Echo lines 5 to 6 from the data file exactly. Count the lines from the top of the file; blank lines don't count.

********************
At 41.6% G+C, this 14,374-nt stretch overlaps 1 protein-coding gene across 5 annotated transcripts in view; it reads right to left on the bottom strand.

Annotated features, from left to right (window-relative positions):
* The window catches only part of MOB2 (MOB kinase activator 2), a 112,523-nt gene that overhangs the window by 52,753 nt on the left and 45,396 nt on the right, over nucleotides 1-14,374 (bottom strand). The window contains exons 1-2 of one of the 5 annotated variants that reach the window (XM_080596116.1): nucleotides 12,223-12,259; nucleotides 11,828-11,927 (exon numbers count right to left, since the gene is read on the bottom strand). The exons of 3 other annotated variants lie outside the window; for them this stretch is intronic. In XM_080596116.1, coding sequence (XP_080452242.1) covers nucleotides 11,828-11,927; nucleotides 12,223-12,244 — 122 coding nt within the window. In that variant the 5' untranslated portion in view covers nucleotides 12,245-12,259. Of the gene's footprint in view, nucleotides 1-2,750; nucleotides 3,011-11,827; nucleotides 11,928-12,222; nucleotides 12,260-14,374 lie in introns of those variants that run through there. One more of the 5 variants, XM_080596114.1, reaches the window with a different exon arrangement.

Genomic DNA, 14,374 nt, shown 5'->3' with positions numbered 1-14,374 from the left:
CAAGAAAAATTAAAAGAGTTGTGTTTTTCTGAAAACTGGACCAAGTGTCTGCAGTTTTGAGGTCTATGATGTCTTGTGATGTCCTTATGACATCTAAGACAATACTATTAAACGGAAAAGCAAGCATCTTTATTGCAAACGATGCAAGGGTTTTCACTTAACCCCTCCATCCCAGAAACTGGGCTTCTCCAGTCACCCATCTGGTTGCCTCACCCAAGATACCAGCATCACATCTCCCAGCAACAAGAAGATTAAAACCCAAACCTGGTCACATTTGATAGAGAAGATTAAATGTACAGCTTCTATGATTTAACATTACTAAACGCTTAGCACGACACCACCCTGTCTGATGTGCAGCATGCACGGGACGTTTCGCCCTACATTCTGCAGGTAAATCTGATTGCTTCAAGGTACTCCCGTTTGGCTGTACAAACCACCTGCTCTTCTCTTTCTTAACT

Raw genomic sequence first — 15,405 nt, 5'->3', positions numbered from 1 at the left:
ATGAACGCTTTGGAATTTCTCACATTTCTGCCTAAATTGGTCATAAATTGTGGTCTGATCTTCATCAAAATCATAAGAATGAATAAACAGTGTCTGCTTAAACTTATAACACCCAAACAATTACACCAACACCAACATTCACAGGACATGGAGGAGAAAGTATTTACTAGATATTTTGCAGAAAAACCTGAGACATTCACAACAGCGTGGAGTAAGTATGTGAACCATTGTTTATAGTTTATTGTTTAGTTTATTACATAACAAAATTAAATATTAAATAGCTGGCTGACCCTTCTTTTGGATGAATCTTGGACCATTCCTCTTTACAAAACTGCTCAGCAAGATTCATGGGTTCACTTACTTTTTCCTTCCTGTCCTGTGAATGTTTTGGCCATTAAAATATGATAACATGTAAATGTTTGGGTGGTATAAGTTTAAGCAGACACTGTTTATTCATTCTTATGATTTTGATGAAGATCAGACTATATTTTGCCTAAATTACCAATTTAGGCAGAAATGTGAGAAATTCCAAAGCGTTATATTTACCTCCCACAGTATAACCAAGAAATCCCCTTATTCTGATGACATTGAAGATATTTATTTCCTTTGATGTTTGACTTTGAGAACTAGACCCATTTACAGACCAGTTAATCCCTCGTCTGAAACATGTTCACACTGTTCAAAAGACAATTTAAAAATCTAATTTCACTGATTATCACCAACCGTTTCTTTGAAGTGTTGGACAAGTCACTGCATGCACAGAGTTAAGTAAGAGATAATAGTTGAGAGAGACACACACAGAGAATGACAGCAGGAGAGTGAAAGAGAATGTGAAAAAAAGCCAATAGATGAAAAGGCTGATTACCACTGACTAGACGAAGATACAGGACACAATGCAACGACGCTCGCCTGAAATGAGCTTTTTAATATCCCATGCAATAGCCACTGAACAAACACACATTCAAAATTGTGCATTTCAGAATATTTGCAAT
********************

CAAGAAAAATTAAAAGAGTTGTGTTTTTCTGAAAACTGGACCAAGTGTCTGCAGTTTTGAGGTCTATGATGTCTTGTGATGTCCTTATGACATCTAAGACAATACTATTAAACGGAAAAGCAAGCATCTTTATTGCAAACGATGCAAGGGTTTTCACTTAACCCCTCCATCCCAGAAACTGGGCTTCTCCAGTCACCCATCTGGTTGCCTCACCCAAGATACCAGCATCACATCTCCCAGCAACAAGAAGATTAAAACCCAAACCTGGTCACATTTGATAGAGAAGATTAAATGTACAGCTTCTATGATTTAACATTACTAAACGCTTAGCACGACACCACCCTGTCTGATGTGCAGCATGCACGGGACGTTTCGCCCTACATTCTGCAGGTAAATCTGATTGCTTCAAGGTACTCCCGTTTGGCTGTACAAACCACCTGCTCTTCTCTTTCTTAACT

Raw genomic sequence first — 15,405 nt, 5'->3', positions numbered from 1 at the left: